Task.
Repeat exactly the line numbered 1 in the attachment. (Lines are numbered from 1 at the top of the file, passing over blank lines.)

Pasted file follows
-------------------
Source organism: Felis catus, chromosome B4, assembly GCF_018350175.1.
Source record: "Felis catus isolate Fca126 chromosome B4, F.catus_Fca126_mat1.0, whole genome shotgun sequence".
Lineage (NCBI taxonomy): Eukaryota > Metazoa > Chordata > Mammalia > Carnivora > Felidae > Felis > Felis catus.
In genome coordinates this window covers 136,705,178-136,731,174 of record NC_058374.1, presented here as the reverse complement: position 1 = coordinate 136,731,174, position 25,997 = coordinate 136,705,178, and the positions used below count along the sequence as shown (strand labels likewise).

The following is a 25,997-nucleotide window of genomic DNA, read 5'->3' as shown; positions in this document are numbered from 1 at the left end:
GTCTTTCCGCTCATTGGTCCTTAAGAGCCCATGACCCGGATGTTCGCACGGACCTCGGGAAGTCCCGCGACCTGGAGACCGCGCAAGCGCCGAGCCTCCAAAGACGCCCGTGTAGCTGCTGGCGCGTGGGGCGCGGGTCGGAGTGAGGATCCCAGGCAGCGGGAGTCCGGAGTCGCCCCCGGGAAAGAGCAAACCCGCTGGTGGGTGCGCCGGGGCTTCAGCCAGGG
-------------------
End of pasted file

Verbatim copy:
Source organism: Felis catus, chromosome B4, assembly GCF_018350175.1.